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Killers & Kings

Silver still says Elvis was murdered, and Lewis knocked 'em dead.


Murray Silver could have been a contender. Silver never says as much in his latest literary offering, When Elvis Meets the Dalai Lama, but it's an unspoken thesis of the author's magical mystery memoir, which explores the birth of rock, wrestling giants, porn queens, Tibetan monks, and a plot to kill Elvis Presley.

"I knew I wasn't destined to be famous, so I always sought out people who were always making news," Silver says. "I was born to be a watcher, a witness to these things.

"I've always sought out uncommon things to write about," he says.

Silver's breakthrough book Great Balls of Fire: The Uncensored Story of Jerry Lee Lewis (which he wrote with the help of Lewis and the Killer's child bride Myra) earned mixed reviews when it hit bookstores in 1982. But less friendly assessments of the work hardly mattered because Hollywood was interested, and Silver had a movie deal in the works.

"Scorsese was going to make the movie with Robert De Niro [playing Jerry Lee Lewis]," he says, explaining how he thought the film could easily become the Raging Bull of rock-and-roll biopics. "Then Dennis Hopper was going to do it with Sean Penn," he says. "Then it was Michael Cimino and Mickey Rourke." In the end, Great Balls of Fire was adapted into a Grease-like musical comedy starring Dennis Quaid and Winona Ryder. Murray's bitchy, behind-the-scenes account of the film, which was largely shot in Memphis, is appropriately sensational and reads like it a best-of compilation from the supermarket tabs.

Throughout his book's early chapters, Silver depicts himself as an obnoxious combination of Jiminy Cricket and the Phantom of the Opera haunting the movie set and telling anybody who will listen why the screenplay for Great Balls of Fire was a lie and a sick, possibly pornographic distortion of his work. Silver loved nothing more than to tell the cast and crew why the film was destined to suck. And suck it did. Great Balls of Fire drew hostile reviews and never lived up to financial expectations.

After the disaster of Great Balls of Fire, Silver attempted to collaborate with Elvis' personal physician Dr. George Nichopoulos, or Dr. Nick, on a tell-all book about the original rocker's private life and medical history. Dr. Nick's reputation was ruined by allegations that he'd over-prescribed drugs to Presley, and the jury of public opinion continued to hold him at least partially responsible for the King's untimely passing. Sensitive to Dr. Nick's peculiar needs, Jerry Lee Lewis recommended Silver as a biographer, saying, "He did a pretty good job with my book -- and he's way out there."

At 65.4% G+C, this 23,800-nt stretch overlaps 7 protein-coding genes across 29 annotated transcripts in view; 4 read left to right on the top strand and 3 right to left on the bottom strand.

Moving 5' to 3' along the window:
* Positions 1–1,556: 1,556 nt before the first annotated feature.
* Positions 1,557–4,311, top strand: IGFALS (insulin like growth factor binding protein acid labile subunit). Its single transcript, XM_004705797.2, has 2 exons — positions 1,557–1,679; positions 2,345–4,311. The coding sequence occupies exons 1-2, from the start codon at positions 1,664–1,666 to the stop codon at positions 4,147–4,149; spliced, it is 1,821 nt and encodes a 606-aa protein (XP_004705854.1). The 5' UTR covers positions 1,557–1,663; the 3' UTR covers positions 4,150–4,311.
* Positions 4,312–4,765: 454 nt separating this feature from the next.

According to Silver, the book was also supposed to provide readers with evidence from Dr. Nick that Elvis was murdered.

"This was going to be the most explosive, shocking story of all time," he says. "It was going to be bigger than the Kennedy assassination. Bigger than the grassy knoll."

From the moment Silver encounters Dr. Nick, the tone of his book changes from grumpy and disgruntled to claustrophobic and paranoid. Shortly after sending off a proposal for publication, including five sample chapters, the writer and the infamous rock-and-roll physician were swarmed by the national news media.

"That's when the wheels came off the wagon," Silver says. "Nick and I were [portrayed as] wackos, weirdos, and liars. Ted Koppel was trying to get me on Nightline. Bill O'Reilly was trying to track me down. They all wanted to do a story about the book." The problem was, there wasn't any book, only a proposal and five sample chapters.

"I was told, 'You don't understand, sir. If you've got proof Elvis Presley was murdered, we want to hear it.'"

Silver describes working with Jerry Lee Lewis as something of a nightmare but swears dealing with the national news media was even worse. And then came the death threats.

"There were drug dealers out there who thought I might [expose them]," Silver says. "My apartment was broken into. They were trying to kill me."

Afraid for his life, Silver left Memphis and returned to his home in Georgia, but he continued to shop his book around. He found a potential benefactor in British publisher Robert Maxwell.

"I sent him a copy of my manuscript to read on vacation," Silver says. "Then I got a phone call saying that Maxwell was found floating face-down in the Atlantic Ocean. My manuscript was still on his desk, my contract blank."

It's been speculated that Maxwell's death was a suicide, committed in light of the businessman's spiraling debt. There's also been speculation that he was killed by everyone from the CIA to various Arab groups. Silver suggests that somebody just didn't want the world to know who really killed Elvis.

From hanging out in rundown honky tonks on Christmas Eve with Jerry Lee Lewis to partying down in New York with Richard Gere, the Dalai Lama, and Allen Ginsberg, When Elvis Meets the Dalai Lama is never wanting for interesting characters or exotic locales. It may be completely true, or it may be the result of an author's fevered imagination. Either way, it's amusing, occasionally insightful, and a decided change from the overly reverent Elvisanalia that tends to crop up in conjunction with Death Week in Memphis.

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